Walmart, Costco and Others Rethink Self-Checkout

The problem is significant shrink, more than double what it would be without self-checkout.

November 14, 2023

Stores are beginning to step back from self-checkout technology following the boom it received due to the pandemic, reported CNN. Walmart, Costco and other supermarket chains are adjusting their self-checkout strategies after reporting that self-checkout leads to higher merchandise losses from customer errors and intentional shoplifting.

Last year, Wegmans ended a mobile app program that allowed customers to scan, bag and pay for groceries while shopping. Costco plans to add more staff to its self-checkout areas because non-members were found to be sneaking in and using membership cards that didn’t belong to them. Costco management said this year that shrink increased “due to the rollout of self-checkout,” according to CNN.

Walmart removed self-checkout in some New Mexico stores, while ShopRite pulled the technology from a Delaware location following complaints.

According to CNN, “One study of retailers in the United States, Britain and other European countries found that companies with self-checkout lanes and apps had a loss rate of about 4%, more than double the industry average.”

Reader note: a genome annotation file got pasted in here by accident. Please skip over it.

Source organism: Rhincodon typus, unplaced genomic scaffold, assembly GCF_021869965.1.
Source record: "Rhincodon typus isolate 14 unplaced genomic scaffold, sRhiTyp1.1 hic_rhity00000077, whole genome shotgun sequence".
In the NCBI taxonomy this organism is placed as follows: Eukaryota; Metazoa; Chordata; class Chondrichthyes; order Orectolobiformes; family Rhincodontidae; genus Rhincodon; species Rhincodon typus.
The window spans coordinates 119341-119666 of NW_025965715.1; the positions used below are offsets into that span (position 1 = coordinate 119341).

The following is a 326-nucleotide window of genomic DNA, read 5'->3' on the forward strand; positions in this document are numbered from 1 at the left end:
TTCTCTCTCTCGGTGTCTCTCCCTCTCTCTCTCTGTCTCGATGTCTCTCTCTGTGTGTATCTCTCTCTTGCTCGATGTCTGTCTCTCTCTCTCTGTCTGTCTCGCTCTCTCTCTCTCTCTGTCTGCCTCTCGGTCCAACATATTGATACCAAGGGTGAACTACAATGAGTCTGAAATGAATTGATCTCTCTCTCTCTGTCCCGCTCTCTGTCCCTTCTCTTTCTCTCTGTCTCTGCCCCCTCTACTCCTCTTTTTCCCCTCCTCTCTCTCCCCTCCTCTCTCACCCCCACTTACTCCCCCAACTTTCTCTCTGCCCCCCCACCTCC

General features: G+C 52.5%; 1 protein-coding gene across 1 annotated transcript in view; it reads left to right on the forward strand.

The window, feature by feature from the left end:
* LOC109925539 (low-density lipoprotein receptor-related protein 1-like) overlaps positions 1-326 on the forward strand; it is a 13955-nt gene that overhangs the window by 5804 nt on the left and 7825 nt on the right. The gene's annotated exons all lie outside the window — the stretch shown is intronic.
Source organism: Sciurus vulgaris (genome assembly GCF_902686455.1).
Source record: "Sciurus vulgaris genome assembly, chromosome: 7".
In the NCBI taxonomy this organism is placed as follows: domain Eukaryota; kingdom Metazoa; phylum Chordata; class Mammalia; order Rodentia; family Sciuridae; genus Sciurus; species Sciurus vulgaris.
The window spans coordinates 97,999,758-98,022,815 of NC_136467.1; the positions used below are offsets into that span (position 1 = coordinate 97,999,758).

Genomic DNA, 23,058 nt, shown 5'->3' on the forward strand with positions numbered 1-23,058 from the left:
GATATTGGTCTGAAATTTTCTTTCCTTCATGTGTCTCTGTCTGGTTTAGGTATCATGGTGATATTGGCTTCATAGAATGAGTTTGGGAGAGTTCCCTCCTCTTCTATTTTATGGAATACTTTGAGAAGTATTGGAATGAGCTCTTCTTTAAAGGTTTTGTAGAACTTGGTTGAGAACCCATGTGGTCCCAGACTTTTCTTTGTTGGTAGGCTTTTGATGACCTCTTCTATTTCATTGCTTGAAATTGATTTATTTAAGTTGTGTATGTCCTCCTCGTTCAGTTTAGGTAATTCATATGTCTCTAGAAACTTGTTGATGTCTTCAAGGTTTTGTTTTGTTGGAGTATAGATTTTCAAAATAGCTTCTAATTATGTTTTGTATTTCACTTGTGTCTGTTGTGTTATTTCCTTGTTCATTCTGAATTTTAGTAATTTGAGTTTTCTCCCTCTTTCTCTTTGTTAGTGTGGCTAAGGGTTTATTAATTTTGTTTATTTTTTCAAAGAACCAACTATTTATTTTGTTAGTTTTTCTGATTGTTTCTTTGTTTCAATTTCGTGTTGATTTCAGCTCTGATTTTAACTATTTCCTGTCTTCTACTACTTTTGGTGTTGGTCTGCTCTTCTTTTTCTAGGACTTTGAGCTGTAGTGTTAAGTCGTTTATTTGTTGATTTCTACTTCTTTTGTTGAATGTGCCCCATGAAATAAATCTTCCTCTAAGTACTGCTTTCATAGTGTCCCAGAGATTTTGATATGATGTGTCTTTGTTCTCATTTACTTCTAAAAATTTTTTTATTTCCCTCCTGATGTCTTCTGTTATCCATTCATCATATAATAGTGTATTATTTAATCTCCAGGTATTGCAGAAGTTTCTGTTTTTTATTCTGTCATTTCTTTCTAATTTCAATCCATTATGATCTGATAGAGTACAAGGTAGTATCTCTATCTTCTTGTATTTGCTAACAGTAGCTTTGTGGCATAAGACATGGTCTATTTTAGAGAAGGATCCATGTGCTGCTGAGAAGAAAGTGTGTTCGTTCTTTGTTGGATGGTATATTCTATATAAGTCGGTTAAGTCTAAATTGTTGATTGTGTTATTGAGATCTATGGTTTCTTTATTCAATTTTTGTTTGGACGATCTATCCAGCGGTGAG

Some of the shrink caused by self-checkout lanes is due to customer error. Some items, such as fruit and meat, need to be weighed and entered into the system manually, but customers may enter the wrong code by accident. Other times, shoppers may not hear the beep that confirms an item has been scanned.

Other customers intentionally steal using the checkout lanes. Various common tactics include not scanning an item, swapping a cheaper item (bananas) for a more expensive one (steak), scanning counterfeit barcodes or properly scanning everything and then walking out without paying.

According to national crime statistics released by the FBI, robbery increased 1.3% across the country in 2022. The FBI also reported that convenience stores and gas stations, combined, were the site of 13.8% of robberies in 2022.

To continue developing and sharing important resources for retailers, NACS is currently fielding an industry-wide crime and loss prevention survey. By participating in the survey, retailers can assist NACS in quantifying critical industry-specific challenges to help prioritize and guide strategic actions to address these challenges.

“We’re asking all convenience and fuels retailers to provide us with their input on how crime is impacting their operations,” said Lori Stillman, vice president of research and education at NACS. “As we assemble an industry-wide working group to address the most pressing needs of our members, these data will be invaluable to our efforts.”